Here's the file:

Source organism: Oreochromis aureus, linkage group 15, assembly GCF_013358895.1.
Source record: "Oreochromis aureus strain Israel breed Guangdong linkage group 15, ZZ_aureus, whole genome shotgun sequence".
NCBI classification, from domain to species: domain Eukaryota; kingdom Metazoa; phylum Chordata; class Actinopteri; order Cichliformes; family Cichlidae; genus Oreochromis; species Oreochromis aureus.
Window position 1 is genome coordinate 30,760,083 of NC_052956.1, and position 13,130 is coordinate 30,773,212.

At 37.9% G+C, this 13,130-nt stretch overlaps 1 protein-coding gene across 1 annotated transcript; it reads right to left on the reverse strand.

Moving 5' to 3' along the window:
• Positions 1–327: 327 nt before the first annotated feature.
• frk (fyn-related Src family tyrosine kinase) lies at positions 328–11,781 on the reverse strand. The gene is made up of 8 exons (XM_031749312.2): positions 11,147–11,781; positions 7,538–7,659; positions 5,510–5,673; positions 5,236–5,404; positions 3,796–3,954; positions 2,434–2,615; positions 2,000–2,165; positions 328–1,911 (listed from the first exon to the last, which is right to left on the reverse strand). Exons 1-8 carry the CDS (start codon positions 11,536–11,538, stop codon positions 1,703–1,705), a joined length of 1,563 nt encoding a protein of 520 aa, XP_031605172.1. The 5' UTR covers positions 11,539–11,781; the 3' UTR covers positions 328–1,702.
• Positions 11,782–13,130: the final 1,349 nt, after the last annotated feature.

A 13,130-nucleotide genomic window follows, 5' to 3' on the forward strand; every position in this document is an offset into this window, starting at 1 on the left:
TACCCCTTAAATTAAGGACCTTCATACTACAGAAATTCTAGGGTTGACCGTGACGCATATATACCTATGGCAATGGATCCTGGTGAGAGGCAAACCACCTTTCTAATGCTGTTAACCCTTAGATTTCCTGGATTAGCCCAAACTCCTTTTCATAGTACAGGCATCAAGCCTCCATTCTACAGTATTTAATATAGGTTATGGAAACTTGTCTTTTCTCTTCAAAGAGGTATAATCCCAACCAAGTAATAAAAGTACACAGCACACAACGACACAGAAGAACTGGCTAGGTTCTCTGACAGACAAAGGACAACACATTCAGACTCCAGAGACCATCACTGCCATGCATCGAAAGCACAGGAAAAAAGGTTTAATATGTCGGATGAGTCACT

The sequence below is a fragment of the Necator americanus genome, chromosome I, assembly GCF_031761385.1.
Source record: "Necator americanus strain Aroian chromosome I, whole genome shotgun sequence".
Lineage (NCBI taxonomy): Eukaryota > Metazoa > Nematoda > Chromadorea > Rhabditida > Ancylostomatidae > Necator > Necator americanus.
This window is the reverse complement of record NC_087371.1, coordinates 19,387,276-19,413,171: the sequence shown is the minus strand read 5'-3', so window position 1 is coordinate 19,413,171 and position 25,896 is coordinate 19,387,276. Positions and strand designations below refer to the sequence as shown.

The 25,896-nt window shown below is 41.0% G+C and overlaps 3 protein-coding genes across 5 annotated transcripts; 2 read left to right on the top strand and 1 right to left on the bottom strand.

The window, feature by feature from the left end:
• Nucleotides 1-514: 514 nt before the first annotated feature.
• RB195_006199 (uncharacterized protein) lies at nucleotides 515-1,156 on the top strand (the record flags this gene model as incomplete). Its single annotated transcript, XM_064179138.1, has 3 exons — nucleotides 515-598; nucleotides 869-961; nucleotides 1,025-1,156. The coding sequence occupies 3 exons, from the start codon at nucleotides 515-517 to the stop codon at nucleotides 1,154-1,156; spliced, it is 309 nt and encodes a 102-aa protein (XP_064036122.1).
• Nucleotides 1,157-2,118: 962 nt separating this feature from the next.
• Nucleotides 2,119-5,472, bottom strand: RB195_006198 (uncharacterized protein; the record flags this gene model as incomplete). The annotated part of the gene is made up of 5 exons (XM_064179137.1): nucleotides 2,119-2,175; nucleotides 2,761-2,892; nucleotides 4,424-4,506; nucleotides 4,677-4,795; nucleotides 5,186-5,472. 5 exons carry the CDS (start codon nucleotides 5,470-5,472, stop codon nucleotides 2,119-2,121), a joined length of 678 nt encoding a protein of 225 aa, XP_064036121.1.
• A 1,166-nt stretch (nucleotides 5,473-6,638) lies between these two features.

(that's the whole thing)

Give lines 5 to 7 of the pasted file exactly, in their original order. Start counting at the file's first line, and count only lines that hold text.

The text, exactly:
At 37.9% G+C, this 13,130-nt stretch overlaps 1 protein-coding gene across 1 annotated transcript; it reads right to left on the reverse strand.

Moving 5' to 3' along the window:
• Positions 1–327: 327 nt before the first annotated feature.